Bacteria species commonly found in bile of patients with choledocholithiasis render human bile toxic to the pancreas. The severity of infected bile-induced acute pancreatitis depends on the bacterial species. Infected bile-induced acute pancreatitis turns into a sterile inflammation within 10 d.Background.
Flow of bile into the pancreatic duct was proposed to cause some forms of gallstone pancreatitis. The development of bile-induced acute pancreatitis at physiologic ductal pressure is known to depend on the bacterial infection of bile. In this study, we investigated the effect of a variety of bacteria species commonly found in bile of patients with choledocholithiasis upon the pancreatic toxicity of human bile. The time-course of pancreatic infection in infected bile-induced acute pancreatitis was also analyzed.Methods.
In rabbits, the pancreatic duct was kept obstructed throughout the experiment. After 24 h, 50 μL of pancreatic juice was obtained from the congested pancreatic duct and replaced with the same quantity of infected human bile. Bile contained bacteria (107 microorganisms/μL) of species frequently found in choledochal secretions of patients with gallstone disease. Effects on pancreatic morphology were studied after 48 h. In another experiment, the number of Escherichia coli/mg of pancreatic tissue was determined in a time sequence study following exposure of the rabbit pancreatic duct to 50 μL E. coli-infected bile (107 microorganisms/mL) and temporary (12 h) or permanent duct obstruction.Results.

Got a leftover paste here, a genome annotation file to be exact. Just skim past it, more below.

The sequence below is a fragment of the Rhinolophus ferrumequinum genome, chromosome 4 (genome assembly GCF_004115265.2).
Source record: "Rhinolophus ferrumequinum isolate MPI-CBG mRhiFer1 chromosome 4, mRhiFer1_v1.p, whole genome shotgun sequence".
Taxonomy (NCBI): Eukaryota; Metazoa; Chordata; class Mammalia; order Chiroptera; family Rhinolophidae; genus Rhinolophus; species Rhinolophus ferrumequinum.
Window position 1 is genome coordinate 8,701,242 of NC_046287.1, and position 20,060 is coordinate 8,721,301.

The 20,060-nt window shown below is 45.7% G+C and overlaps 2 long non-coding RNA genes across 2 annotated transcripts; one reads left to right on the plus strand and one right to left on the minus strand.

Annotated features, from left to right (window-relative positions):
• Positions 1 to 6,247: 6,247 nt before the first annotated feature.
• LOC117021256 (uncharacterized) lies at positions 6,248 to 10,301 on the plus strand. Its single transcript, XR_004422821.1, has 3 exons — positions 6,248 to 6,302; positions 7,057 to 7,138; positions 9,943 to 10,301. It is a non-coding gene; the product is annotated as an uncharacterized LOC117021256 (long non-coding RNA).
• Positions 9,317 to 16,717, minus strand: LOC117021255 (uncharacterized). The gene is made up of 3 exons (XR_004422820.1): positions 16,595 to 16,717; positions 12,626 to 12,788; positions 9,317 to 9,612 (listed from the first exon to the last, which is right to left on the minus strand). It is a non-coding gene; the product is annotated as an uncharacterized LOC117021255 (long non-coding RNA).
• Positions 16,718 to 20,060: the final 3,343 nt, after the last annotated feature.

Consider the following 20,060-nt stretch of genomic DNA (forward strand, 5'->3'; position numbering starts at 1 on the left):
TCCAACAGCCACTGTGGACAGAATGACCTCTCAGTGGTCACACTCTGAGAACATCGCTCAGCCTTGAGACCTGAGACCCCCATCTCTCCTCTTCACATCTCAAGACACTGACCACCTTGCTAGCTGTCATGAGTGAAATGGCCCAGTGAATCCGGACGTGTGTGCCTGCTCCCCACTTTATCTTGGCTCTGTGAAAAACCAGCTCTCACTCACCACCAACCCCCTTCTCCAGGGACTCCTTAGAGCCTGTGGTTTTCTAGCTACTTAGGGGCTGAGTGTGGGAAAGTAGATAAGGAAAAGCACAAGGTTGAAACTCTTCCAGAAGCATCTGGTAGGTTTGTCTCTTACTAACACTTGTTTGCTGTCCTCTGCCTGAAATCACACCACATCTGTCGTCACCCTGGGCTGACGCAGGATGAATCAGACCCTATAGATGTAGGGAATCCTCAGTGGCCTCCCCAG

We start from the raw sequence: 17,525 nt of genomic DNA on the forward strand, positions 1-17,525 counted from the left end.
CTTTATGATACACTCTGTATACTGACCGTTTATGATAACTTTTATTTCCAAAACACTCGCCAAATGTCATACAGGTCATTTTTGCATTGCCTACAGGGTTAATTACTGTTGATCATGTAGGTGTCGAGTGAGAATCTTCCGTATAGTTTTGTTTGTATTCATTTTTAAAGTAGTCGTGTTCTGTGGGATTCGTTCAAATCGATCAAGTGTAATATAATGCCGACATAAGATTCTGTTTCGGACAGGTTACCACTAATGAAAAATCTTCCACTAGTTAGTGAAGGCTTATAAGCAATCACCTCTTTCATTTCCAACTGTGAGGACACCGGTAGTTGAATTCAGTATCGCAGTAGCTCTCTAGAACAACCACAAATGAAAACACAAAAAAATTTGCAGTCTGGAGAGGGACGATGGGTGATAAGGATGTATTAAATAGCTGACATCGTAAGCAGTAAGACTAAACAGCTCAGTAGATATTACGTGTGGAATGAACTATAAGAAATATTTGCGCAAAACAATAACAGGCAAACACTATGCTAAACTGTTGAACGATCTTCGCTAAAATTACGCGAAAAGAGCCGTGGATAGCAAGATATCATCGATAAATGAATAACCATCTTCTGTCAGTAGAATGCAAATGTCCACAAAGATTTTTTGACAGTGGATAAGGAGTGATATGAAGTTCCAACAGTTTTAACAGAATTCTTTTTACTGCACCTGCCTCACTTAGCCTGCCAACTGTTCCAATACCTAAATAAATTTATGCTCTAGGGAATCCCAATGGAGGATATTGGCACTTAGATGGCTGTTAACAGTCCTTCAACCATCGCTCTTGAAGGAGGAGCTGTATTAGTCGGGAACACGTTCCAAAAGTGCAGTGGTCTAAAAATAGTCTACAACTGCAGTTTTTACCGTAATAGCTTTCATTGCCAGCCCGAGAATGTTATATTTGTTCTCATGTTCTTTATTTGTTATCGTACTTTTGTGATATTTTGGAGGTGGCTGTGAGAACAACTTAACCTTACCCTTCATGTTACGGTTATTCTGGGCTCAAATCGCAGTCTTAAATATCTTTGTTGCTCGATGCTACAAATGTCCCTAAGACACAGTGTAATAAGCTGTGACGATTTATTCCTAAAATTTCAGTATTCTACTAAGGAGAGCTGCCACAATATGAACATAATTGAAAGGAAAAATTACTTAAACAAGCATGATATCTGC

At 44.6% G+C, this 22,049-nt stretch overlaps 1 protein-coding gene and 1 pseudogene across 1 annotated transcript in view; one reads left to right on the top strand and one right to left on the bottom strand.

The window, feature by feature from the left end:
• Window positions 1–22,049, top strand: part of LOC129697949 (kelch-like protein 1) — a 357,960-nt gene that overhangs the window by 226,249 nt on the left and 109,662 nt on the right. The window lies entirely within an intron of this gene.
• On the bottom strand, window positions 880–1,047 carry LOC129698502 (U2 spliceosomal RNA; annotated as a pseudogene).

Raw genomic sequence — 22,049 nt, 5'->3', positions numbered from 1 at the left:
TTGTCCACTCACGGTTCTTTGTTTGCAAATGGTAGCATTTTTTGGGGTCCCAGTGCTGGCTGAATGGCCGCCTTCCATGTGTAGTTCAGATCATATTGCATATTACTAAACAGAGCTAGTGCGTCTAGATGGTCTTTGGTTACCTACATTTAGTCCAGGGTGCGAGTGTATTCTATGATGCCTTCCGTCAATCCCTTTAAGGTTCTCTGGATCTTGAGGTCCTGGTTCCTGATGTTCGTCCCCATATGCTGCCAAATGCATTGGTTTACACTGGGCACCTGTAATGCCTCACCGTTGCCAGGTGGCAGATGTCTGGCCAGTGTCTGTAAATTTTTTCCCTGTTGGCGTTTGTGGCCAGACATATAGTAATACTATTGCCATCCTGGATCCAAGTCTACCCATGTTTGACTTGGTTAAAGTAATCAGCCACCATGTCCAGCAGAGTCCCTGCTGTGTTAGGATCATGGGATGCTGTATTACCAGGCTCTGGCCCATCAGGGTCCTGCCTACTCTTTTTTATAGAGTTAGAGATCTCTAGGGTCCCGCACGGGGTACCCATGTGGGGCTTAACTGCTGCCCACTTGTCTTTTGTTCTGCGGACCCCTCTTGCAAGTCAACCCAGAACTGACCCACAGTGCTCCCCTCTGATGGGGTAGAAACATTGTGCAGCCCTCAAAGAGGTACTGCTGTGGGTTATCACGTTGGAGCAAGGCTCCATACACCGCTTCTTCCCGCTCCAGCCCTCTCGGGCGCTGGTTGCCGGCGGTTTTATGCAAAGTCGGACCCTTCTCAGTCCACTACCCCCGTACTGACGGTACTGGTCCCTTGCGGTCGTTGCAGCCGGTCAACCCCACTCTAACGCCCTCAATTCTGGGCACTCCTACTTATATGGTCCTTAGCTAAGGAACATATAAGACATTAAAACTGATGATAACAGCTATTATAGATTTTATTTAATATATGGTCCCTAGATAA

Sterile bile was not harmful to the pancreas. Infected bile caused an interstitial-edematous pancreatitis with occasional acinar necrosis. The severity of acute pancreatitis depended on the bacterial species. Following pancreatic duct exposure to E. coli-infected bile, there was complete clearance of the bacteria from the gland with a concomitant interstitial leukocyte infiltration within a period of 2-10 d.